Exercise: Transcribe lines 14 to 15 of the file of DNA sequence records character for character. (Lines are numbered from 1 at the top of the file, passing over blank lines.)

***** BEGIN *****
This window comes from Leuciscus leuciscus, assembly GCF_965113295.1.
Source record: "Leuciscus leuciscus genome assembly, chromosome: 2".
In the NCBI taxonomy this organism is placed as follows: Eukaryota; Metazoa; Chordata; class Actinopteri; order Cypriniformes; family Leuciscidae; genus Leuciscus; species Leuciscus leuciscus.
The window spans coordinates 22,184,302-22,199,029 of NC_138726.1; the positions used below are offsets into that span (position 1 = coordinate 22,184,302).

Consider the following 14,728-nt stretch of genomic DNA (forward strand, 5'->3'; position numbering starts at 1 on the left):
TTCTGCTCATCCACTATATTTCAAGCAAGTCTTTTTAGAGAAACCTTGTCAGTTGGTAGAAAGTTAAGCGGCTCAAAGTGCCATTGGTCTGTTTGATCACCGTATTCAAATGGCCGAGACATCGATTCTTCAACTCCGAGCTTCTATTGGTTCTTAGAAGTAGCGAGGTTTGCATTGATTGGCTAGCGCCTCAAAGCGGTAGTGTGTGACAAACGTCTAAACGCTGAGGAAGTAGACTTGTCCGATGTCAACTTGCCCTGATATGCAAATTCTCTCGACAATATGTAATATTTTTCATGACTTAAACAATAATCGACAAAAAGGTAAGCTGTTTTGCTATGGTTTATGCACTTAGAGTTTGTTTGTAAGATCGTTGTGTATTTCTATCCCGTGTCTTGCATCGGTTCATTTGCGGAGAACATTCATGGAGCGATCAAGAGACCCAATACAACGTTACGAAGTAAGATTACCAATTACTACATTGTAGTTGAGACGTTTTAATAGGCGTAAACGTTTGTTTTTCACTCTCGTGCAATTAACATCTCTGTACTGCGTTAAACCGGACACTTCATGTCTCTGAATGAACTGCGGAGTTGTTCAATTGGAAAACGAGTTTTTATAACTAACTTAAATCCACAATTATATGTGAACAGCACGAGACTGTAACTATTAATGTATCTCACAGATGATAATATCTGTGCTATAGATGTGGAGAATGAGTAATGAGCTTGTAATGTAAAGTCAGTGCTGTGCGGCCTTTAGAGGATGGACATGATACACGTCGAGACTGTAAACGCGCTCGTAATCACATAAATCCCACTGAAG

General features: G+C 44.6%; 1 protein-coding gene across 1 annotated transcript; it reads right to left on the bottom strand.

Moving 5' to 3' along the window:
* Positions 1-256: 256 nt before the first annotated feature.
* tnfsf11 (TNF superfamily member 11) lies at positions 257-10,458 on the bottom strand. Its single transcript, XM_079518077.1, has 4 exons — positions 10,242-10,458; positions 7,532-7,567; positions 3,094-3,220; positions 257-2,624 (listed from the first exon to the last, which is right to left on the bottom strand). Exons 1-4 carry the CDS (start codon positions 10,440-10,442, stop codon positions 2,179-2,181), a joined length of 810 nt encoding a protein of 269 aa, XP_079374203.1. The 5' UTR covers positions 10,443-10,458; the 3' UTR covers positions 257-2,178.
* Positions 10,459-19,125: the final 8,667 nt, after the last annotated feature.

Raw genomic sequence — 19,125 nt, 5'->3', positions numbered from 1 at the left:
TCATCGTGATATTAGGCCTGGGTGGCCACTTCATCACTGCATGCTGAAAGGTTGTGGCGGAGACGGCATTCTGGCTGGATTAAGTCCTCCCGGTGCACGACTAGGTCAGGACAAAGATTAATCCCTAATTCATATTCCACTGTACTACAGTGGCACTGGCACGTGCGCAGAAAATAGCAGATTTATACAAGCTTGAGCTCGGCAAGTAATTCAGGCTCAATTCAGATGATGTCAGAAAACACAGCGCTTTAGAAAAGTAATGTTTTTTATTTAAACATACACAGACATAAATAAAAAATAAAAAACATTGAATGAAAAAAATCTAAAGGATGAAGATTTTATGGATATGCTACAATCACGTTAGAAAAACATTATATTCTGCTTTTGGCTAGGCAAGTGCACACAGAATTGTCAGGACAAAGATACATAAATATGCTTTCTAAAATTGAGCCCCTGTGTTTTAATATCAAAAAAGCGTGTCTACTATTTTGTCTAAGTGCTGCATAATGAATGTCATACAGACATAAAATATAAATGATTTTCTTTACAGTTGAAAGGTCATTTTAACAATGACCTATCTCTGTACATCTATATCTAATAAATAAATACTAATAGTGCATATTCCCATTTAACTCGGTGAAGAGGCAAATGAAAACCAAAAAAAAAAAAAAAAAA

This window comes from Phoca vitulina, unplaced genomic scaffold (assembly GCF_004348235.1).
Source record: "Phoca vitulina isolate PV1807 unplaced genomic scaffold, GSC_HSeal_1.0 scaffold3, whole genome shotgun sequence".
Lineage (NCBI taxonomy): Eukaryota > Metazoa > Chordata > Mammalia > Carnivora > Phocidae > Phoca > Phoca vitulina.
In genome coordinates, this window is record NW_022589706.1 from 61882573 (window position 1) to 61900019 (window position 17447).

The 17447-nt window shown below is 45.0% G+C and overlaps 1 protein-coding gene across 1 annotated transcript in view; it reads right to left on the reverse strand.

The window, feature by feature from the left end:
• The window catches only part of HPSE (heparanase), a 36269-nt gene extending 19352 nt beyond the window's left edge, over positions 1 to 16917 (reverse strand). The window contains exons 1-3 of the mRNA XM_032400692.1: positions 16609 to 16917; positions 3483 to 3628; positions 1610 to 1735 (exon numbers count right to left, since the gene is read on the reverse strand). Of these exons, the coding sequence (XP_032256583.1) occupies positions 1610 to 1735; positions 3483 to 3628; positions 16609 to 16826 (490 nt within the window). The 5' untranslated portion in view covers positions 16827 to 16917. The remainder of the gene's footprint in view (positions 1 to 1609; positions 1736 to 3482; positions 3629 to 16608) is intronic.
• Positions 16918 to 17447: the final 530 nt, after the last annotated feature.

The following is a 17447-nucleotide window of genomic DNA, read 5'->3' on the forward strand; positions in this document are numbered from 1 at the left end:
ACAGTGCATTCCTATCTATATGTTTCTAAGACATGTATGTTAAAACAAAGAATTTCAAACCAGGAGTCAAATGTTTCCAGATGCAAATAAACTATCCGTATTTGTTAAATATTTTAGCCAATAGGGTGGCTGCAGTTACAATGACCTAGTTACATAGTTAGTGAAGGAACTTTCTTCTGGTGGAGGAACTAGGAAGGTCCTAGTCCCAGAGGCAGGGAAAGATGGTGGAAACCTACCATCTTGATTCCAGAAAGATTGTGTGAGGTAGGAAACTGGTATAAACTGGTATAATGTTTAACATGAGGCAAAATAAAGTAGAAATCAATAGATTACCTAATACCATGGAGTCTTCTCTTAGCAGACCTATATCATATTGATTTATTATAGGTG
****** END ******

This window comes from Phoca vitulina, unplaced genomic scaffold (assembly GCF_004348235.1).
Source record: "Phoca vitulina isolate PV1807 unplaced genomic scaffold, GSC_HSeal_1.0 scaffold3, whole genome shotgun sequence".